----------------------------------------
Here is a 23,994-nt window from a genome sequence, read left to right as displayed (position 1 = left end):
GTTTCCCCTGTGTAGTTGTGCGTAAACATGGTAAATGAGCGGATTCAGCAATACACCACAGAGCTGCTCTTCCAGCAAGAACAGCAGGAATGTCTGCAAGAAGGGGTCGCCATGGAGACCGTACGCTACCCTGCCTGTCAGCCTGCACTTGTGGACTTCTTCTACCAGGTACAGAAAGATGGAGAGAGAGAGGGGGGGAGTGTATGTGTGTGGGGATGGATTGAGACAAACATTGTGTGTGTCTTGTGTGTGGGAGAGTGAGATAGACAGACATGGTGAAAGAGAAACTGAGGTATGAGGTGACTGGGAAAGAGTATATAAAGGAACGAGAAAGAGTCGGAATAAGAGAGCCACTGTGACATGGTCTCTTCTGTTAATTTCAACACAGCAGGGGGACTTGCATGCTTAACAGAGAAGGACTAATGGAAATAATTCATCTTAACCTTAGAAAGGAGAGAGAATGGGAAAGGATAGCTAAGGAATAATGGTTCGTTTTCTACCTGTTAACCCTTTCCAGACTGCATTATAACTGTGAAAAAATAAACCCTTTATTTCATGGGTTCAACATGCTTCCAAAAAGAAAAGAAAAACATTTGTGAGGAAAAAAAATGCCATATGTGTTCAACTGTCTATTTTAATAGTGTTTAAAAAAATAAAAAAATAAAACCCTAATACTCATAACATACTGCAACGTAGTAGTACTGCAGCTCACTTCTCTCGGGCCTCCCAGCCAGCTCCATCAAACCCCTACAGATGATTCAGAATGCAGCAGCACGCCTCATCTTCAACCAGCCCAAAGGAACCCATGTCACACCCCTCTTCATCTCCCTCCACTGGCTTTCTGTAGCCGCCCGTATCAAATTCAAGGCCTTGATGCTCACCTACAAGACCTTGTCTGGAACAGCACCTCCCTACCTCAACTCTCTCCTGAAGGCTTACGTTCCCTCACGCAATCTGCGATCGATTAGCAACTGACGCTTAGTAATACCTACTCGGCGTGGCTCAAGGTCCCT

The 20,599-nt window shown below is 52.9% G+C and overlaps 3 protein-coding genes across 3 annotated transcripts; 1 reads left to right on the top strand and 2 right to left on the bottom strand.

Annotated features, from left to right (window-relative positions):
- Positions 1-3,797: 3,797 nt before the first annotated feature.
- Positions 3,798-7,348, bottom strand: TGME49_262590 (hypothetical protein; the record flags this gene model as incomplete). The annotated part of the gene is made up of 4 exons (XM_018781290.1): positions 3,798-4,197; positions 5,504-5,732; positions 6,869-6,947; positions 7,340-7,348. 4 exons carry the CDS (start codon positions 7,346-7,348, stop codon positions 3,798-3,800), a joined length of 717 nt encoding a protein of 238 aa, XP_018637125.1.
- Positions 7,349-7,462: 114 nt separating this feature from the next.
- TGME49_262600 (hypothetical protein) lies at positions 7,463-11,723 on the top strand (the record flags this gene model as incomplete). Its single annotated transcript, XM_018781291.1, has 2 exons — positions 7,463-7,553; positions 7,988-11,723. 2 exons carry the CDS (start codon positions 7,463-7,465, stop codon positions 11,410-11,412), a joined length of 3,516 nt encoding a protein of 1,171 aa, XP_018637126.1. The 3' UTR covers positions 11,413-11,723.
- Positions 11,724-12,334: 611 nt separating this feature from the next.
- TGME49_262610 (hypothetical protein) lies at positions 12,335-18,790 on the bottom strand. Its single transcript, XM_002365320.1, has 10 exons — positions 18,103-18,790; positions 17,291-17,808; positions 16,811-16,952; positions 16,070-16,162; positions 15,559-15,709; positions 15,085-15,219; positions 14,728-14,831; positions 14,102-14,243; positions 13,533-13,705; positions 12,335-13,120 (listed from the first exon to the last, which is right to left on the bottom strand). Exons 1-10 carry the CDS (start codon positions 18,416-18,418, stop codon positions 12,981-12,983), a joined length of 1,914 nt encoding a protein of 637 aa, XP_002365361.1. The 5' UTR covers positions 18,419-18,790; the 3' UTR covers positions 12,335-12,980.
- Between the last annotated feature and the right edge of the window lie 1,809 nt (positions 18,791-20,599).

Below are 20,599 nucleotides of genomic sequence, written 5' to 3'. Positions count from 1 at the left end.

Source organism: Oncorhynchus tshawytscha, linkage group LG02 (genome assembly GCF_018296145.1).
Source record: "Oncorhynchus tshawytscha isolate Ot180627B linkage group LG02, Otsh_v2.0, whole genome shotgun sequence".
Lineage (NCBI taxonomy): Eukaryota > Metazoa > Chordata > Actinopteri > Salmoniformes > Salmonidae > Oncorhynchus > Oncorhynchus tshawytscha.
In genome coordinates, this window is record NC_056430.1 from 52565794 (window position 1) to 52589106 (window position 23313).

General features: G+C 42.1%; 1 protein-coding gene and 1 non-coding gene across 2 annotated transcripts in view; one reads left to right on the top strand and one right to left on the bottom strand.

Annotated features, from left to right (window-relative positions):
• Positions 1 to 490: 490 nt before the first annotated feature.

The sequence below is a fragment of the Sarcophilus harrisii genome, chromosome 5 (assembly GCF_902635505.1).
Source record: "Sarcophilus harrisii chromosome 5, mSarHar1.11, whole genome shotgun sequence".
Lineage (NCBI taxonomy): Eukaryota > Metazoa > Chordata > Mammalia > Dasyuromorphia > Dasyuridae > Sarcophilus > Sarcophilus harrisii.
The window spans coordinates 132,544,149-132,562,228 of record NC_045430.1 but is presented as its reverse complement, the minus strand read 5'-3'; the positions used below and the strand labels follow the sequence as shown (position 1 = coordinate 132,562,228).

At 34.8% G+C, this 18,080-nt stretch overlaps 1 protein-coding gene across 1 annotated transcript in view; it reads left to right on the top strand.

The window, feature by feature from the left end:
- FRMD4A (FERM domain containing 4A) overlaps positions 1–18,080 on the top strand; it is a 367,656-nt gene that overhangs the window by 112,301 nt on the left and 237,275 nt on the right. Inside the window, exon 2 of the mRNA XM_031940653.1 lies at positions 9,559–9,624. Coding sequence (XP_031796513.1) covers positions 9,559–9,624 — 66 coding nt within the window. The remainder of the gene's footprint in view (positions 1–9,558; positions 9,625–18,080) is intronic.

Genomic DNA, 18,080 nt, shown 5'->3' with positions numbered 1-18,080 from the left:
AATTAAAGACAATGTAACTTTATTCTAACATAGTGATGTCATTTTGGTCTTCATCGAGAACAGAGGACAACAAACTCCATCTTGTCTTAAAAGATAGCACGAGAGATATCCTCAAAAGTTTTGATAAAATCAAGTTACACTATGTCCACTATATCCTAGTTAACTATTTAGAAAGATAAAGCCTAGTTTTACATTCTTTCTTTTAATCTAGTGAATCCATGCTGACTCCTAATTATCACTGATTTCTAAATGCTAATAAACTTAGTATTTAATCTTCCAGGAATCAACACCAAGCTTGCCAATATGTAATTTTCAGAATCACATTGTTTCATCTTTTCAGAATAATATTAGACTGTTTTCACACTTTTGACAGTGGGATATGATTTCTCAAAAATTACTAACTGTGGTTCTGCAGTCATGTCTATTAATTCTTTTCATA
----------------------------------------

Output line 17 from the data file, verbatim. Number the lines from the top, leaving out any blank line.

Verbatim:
General features: G+C 42.1%; 1 protein-coding gene and 1 non-coding gene across 2 annotated transcripts in view; one reads left to right on the top strand and one right to left on the bottom strand.